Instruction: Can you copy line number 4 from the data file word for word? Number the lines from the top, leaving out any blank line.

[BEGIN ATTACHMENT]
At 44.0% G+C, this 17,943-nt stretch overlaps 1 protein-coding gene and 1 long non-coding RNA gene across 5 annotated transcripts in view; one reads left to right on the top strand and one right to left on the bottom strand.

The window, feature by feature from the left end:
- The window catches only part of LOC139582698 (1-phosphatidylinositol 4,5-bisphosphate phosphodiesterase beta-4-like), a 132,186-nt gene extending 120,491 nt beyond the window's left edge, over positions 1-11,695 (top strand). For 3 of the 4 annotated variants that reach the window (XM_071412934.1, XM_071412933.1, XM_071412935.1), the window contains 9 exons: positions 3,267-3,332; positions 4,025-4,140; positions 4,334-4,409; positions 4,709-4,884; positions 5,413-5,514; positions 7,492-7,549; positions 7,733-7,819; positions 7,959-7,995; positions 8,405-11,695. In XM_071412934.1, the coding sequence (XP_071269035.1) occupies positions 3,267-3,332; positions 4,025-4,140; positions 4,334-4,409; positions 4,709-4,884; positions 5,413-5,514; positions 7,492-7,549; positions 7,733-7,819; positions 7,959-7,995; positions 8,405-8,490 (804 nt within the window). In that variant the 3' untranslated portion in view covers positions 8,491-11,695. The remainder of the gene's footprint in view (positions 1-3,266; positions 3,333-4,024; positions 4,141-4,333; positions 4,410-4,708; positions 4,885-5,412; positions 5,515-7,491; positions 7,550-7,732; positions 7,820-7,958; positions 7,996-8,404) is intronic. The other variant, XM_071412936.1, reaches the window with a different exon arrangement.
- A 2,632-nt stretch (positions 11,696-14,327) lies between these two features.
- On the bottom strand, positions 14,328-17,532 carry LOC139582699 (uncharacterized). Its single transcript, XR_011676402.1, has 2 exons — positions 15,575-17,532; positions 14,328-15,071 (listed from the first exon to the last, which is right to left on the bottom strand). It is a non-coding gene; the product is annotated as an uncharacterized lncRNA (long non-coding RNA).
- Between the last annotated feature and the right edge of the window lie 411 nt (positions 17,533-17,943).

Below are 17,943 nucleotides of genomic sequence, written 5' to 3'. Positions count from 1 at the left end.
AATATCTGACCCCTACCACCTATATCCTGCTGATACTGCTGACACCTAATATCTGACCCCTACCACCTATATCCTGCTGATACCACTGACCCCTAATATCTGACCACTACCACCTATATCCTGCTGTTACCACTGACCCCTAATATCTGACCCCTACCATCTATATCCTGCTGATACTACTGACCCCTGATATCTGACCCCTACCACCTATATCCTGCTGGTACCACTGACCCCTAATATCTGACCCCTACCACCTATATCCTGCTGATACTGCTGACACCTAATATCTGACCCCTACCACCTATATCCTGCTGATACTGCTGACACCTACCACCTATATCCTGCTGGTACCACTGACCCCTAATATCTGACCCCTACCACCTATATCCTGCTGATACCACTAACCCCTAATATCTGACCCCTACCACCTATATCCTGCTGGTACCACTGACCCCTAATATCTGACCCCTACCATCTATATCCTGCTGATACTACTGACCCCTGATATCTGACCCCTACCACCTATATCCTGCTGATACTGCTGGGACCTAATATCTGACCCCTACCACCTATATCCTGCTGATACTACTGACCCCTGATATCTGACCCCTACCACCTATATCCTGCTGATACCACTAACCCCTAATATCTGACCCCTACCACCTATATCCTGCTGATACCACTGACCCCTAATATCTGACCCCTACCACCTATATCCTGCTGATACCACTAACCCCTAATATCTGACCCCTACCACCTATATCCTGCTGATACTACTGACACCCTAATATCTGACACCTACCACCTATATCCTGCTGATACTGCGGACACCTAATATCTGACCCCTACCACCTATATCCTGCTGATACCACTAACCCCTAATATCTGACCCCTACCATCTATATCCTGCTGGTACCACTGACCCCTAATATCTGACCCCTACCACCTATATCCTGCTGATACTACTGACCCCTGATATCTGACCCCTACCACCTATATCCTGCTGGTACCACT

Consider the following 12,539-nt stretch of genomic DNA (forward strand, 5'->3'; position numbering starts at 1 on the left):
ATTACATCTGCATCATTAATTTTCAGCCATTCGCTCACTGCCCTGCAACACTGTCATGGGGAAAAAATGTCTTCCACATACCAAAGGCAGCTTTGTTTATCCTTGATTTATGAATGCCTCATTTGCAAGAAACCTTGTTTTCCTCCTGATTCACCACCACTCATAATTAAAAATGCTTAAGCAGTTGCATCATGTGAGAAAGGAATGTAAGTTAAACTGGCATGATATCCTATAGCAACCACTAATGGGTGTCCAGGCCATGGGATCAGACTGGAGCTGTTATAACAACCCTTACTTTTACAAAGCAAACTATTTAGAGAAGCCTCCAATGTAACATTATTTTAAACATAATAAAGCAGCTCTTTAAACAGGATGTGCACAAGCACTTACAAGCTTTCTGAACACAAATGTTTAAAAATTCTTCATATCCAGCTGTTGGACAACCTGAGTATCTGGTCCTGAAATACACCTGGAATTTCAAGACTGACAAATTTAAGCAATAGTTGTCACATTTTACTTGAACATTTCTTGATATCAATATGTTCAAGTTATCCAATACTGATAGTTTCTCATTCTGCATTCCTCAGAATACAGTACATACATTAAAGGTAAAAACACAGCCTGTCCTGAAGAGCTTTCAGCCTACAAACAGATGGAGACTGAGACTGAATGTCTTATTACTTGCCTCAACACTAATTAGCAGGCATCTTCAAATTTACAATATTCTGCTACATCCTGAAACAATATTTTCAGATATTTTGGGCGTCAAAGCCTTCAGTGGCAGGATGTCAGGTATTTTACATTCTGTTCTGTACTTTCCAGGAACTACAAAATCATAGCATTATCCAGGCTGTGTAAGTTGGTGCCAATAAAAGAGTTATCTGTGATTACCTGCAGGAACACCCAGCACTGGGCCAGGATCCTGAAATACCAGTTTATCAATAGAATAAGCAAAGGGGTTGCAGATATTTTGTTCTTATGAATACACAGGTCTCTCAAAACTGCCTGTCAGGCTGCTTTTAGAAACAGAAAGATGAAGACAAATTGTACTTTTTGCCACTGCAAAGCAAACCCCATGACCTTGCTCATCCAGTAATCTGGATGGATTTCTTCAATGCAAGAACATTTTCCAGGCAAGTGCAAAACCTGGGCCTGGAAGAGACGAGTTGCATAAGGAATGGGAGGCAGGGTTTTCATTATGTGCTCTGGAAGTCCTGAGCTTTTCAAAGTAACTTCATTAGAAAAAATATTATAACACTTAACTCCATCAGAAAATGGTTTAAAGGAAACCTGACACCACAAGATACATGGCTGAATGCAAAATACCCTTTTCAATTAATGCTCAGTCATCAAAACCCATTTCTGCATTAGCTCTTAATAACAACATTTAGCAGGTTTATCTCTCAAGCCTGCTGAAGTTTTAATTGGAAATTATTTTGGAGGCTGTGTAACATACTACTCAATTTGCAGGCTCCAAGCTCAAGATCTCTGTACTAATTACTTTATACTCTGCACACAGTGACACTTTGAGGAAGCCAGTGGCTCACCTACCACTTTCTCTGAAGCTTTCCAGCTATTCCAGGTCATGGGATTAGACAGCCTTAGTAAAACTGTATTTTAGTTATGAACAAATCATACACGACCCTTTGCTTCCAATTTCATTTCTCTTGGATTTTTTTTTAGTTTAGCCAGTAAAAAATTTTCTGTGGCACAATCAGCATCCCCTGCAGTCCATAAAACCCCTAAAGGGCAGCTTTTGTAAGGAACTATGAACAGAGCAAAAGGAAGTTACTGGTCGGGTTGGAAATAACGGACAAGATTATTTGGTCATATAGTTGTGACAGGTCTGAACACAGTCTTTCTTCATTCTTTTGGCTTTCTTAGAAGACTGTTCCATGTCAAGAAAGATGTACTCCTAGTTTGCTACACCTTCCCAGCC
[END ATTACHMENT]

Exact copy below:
- A 2,632-nt stretch (positions 11,696-14,327) lies between these two features.